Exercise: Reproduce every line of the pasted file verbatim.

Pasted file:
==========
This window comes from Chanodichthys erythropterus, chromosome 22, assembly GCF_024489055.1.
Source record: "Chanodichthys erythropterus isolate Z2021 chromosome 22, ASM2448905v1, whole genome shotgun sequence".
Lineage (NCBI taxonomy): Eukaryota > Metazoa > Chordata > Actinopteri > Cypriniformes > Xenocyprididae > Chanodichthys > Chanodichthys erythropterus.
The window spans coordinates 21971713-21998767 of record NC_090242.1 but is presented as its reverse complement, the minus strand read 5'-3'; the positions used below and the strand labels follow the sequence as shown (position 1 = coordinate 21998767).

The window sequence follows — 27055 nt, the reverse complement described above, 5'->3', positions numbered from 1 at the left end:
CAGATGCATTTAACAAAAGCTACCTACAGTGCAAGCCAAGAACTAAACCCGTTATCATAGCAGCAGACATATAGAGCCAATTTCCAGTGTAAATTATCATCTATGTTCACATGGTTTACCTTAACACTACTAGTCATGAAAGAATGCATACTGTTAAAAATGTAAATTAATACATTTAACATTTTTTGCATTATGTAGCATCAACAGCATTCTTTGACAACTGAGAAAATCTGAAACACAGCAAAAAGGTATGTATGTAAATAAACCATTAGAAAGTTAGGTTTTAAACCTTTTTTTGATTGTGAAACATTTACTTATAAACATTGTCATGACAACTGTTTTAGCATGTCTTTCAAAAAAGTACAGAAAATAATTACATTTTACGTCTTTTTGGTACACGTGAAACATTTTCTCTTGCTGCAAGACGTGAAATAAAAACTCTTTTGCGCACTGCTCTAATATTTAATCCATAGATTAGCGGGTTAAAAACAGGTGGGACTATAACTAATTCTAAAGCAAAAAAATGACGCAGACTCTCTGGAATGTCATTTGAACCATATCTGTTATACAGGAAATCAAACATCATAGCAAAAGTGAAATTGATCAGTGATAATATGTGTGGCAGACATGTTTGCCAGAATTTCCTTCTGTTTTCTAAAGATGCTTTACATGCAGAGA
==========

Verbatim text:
This window comes from Chanodichthys erythropterus, chromosome 22, assembly GCF_024489055.1.
Source record: "Chanodichthys erythropterus isolate Z2021 chromosome 22, ASM2448905v1, whole genome shotgun sequence".
Lineage (NCBI taxonomy): Eukaryota > Metazoa > Chordata > Actinopteri > Cypriniformes > Xenocyprididae > Chanodichthys > Chanodichthys erythropterus.
The window spans coordinates 21971713-21998767 of record NC_090242.1 but is presented as its reverse complement, the minus strand read 5'-3'; the positions used below and the strand labels follow the sequence as shown (position 1 = coordinate 21998767).

The window sequence follows — 27055 nt, the reverse complement described above, 5'->3', positions numbered from 1 at the left end:
CAGATGCATTTAACAAAAGCTACCTACAGTGCAAGCCAAGAACTAAACCCGTTATCATAGCAGCAGACATATAGAGCCAATTTCCAGTGTAAATTATCATCTATGTTCACATGGTTTACCTTAACACTACTAGTCATGAAAGAATGCATACTGTTAAAAATGTAAATTAATACATTTAACATTTTTTGCATTATGTAGCATCAACAGCATTCTTTGACAACTGAGAAAATCTGAAACACAGCAAAAAGGTATGTATGTAAATAAACCATTAGAAAGTTAGGTTTTAAACCTTTTTTTGATTGTGAAACATTTACTTATAAACATTGTCATGACAACTGTTTTAGCATGTCTTTCAAAAAAGTACAGAAAATAATTACATTTTACGTCTTTTTGGTACACGTGAAACATTTTCTCTTGCTGCAAGACGTGAAATAAAAACTCTTTTGCGCACTGCTCTAATATTTAATCCATAGATTAGCGGGTTAAAAACAGGTGGGACTATAACTAATTCTAAAGCAAAAAAATGACGCAGACTCTCTGGAATGTCATTTGAACCATATCTGTTATACAGGAAATCAAACATCATAGCAAAAGTGAAATTGATCAGTGATAATATGTGTGGCAGACATGTTTGCCAGAATTTCCTTCTGTTTTCTAAAGATGCTTTACATGCAGAGA